The large gap between the richer population and the poorer low income population often creates political unrest due to revolts and factions formed out of desperation. Inequality limits an individuals access to economic mobility, meaning individuals born of lower income backgrounds are highly likely to remain in this social class throughout their lifetime.
A key barrier to lack of social and income equality is social and economic mobility, hence a lack of economic opportunities provided by the government- such as: The newly elected governments desegregation of unions and legalisation of interracial unions led to a sharp increase in the union participation rate.
This interracial union participation had an impact as the employment of union affiliated men significantly increased, hence causing a reduction in unaffiliated mens employment.
This new reduction in labour market segregation and discrimination due to the interracial unions resulted in a much larger workforce as Africans were now included.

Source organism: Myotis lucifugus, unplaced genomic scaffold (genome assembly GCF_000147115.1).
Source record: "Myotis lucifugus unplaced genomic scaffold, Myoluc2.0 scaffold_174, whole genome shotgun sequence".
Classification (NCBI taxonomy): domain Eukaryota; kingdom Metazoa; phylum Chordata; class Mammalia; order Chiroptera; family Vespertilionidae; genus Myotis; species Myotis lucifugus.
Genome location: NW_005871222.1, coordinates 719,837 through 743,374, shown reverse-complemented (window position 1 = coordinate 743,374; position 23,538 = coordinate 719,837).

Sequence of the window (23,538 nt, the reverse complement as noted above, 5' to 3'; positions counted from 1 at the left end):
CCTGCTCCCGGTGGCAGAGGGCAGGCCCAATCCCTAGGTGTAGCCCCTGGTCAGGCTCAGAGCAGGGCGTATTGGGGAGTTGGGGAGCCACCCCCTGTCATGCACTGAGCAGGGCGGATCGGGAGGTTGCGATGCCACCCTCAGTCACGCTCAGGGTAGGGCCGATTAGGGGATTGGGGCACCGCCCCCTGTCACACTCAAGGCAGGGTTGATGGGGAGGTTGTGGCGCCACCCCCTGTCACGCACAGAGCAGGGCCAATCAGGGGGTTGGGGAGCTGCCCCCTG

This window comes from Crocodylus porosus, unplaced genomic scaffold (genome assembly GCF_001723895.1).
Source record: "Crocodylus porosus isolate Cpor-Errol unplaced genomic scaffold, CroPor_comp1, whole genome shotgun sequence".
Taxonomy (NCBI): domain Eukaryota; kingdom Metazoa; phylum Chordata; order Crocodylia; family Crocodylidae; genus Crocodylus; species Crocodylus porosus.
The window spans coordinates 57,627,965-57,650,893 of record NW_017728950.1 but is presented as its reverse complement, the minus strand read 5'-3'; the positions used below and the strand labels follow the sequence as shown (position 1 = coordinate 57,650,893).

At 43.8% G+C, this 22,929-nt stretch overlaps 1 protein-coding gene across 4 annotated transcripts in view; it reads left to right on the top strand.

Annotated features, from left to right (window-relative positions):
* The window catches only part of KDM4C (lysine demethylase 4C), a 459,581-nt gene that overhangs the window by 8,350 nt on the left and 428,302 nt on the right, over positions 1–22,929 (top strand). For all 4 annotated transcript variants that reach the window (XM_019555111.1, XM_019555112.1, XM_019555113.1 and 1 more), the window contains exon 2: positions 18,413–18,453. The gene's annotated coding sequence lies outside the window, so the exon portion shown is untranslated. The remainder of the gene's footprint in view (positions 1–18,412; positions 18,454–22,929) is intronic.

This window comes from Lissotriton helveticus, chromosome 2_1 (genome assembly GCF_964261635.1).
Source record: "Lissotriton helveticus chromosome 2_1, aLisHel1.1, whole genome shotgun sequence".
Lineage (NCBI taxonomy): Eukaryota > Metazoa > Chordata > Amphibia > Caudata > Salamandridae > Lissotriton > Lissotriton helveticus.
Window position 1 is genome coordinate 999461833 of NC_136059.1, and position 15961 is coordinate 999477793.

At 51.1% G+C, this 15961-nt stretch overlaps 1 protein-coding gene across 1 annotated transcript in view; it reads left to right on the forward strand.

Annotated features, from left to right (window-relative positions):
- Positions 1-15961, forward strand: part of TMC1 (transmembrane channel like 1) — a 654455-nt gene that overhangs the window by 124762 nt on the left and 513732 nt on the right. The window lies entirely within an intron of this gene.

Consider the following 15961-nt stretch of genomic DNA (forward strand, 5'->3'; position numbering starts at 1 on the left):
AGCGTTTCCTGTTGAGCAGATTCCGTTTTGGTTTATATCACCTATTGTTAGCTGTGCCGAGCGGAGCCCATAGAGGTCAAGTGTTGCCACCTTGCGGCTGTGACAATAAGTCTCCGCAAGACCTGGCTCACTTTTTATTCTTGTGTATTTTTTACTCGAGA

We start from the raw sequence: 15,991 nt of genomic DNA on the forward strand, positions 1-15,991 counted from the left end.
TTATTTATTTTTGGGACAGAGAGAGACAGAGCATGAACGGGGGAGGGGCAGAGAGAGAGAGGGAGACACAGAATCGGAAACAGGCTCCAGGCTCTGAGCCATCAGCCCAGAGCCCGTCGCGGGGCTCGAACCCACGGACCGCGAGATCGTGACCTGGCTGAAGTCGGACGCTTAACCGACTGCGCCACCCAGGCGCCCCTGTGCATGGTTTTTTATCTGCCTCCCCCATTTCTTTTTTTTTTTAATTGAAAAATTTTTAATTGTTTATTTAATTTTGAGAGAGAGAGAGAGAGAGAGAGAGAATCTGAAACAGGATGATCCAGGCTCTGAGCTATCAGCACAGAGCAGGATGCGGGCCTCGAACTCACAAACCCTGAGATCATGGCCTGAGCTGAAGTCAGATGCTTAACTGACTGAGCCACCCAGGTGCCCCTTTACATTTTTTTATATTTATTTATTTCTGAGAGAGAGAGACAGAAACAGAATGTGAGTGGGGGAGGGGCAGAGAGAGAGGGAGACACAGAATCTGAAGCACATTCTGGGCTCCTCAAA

Due to basic supply and demand theory there was then a transition to cheaper low paid labour, most of which were Africans.
While this transition may have reduced the racial divide, it did cause many whites to be put out of work due to the new workforce of Africans working for lower pay; thus creating an income gap between newly unemployed whites and Africans in work.
Trade unions took an unusual stance as a part of a relatively privileged section of society in that they were a union of employed workers- an aspect not nationally universal.
The members stood to gain financially from the new social welfare system even if most recipients were not members of trade unions meaning an increase in taxes for trade union members, as they helped in the negotiations for the basic income grants.